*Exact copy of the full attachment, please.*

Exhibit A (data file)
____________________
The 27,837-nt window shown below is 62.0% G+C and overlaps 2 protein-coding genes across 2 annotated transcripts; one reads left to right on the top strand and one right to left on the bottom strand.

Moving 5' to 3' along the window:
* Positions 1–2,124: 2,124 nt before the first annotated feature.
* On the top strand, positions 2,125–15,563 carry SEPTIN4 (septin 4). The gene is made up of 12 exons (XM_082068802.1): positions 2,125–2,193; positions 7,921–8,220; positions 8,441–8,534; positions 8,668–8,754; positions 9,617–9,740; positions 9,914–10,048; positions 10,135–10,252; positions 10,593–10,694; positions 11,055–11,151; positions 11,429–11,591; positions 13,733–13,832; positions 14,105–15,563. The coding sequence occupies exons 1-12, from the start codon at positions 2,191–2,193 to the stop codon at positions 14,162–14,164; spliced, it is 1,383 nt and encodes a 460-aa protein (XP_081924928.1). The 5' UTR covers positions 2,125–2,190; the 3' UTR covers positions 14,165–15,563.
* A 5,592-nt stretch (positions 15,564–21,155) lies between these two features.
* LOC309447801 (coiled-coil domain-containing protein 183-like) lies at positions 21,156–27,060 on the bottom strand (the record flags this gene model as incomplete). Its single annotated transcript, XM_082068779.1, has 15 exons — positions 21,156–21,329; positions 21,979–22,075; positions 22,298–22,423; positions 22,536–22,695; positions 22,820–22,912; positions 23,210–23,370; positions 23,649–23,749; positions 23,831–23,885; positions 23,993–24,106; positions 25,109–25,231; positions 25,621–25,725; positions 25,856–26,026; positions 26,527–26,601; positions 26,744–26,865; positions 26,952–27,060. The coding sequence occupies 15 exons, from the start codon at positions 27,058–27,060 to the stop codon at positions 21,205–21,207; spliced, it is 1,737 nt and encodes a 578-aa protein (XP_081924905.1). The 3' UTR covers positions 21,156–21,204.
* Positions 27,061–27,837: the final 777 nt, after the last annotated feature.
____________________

The 27,837-nt window shown below is 62.0% G+C and overlaps 2 protein-coding genes across 2 annotated transcripts; one reads left to right on the top strand and one right to left on the bottom strand.

Moving 5' to 3' along the window:
* Positions 1–2,124: 2,124 nt before the first annotated feature.
* On the top strand, positions 2,125–15,563 carry SEPTIN4 (septin 4). The gene is made up of 12 exons (XM_082068802.1): positions 2,125–2,193; positions 7,921–8,220; positions 8,441–8,534; positions 8,668–8,754; positions 9,617–9,740; positions 9,914–10,048; positions 10,135–10,252; positions 10,593–10,694; positions 11,055–11,151; positions 11,429–11,591; positions 13,733–13,832; positions 14,105–15,563. The coding sequence occupies exons 1-12, from the start codon at positions 2,191–2,193 to the stop codon at positions 14,162–14,164; spliced, it is 1,383 nt and encodes a 460-aa protein (XP_081924928.1). The 5' UTR covers positions 2,125–2,190; the 3' UTR covers positions 14,165–15,563.
* A 5,592-nt stretch (positions 15,564–21,155) lies between these two features.
* LOC309447801 (coiled-coil domain-containing protein 183-like) lies at positions 21,156–27,060 on the bottom strand (the record flags this gene model as incomplete). Its single annotated transcript, XM_082068779.1, has 15 exons — positions 21,156–21,329; positions 21,979–22,075; positions 22,298–22,423; positions 22,536–22,695; positions 22,820–22,912; positions 23,210–23,370; positions 23,649–23,749; positions 23,831–23,885; positions 23,993–24,106; positions 25,109–25,231; positions 25,621–25,725; positions 25,856–26,026; positions 26,527–26,601; positions 26,744–26,865; positions 26,952–27,060. The coding sequence occupies 15 exons, from the start codon at positions 27,058–27,060 to the stop codon at positions 21,205–21,207; spliced, it is 1,737 nt and encodes a 578-aa protein (XP_081924905.1). The 3' UTR covers positions 21,156–21,204.
* Positions 27,061–27,837: the final 777 nt, after the last annotated feature.